CFSA Payday Lenders Respond to WSJ, Forbid Tribal Partnerships
American Indian tribes own more than a dozen payday lenders employed through AMG Capital Services Inc., according to the Wall Street Journal. Averaging approximately $400, they are secured by the borrower's next paycheck, the Journal states.
In retaliation to the Journal's article "Payday Lenders Join with Indian Tribes," the national organization that regulates payday advance, Community Financial Services Association of America (CFSA), released a statement renouncing companies that partner with Indian tribes for the purpose of circumventing state licensing procedures and payday lending regulations.
“Partnering with a Native American tribe to avoid state licensing requirements for short-term lending defies CFSA Best Practices and would lead to the automatic expulsion of a company in violation,” said D. Lynn DeVault, Board Chair of the CFSA, in a press release.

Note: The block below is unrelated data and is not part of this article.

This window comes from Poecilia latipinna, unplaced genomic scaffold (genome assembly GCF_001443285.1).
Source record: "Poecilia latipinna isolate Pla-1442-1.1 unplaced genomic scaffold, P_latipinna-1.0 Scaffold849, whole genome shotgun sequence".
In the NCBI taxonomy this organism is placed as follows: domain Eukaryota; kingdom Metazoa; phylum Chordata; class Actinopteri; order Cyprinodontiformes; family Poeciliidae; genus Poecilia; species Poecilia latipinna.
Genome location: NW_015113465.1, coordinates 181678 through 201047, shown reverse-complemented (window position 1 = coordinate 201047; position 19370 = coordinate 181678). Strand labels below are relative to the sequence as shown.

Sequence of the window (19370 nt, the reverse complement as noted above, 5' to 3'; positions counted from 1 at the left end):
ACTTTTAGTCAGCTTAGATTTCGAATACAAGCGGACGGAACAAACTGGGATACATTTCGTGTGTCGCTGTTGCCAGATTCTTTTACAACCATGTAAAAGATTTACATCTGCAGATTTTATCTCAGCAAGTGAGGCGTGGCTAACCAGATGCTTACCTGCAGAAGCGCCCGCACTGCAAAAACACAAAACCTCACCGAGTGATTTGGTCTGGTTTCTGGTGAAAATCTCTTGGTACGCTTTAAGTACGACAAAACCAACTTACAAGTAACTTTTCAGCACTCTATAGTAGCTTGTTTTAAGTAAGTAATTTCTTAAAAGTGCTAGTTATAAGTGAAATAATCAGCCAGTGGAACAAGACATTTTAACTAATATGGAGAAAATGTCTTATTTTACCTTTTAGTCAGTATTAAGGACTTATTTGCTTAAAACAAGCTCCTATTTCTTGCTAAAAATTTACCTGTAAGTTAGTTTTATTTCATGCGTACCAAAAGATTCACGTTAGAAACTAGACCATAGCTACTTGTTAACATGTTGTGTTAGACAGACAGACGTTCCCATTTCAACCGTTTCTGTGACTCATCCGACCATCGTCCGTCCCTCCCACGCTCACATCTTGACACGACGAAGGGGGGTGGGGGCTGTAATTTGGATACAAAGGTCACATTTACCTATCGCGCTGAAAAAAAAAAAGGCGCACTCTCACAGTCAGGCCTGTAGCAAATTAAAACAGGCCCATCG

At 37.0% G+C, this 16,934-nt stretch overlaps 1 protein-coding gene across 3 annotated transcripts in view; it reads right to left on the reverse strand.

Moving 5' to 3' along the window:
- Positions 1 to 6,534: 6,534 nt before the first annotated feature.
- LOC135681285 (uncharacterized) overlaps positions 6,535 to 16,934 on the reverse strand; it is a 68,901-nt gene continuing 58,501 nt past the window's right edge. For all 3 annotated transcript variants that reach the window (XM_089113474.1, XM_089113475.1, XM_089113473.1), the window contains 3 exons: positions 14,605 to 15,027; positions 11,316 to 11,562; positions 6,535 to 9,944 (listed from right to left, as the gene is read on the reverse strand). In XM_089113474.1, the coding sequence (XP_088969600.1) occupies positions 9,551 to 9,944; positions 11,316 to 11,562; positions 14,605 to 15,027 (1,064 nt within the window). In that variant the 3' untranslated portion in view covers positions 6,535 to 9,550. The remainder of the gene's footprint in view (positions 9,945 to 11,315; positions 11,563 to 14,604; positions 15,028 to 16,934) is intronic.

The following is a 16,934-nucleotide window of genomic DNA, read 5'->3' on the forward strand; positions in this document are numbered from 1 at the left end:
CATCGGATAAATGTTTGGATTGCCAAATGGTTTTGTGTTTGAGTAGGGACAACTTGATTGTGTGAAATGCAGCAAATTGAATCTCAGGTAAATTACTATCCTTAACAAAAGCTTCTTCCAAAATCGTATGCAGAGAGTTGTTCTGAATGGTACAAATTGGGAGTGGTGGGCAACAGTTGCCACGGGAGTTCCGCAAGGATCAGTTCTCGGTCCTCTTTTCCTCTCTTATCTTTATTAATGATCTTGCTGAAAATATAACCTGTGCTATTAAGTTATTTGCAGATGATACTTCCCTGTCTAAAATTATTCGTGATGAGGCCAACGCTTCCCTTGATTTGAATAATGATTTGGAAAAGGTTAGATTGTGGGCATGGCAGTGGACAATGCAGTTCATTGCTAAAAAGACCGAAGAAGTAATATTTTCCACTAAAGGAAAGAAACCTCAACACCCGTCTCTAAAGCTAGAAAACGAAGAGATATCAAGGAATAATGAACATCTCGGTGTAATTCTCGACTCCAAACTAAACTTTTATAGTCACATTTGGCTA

He called company-tribal partnerships "a group of internet-based lenders who choose not to license themselves in the states in which they operate," since tribes hold "sovereign immunity" from payday lending regulations.
"CFSA member companies, however, will continue to hold themselves accountable to the states and will not be involved in this practice," DeVault said. “Our Best Practices require that all our member companies be licensed in the state where the customer resides and that they comply with all applicable state laws."
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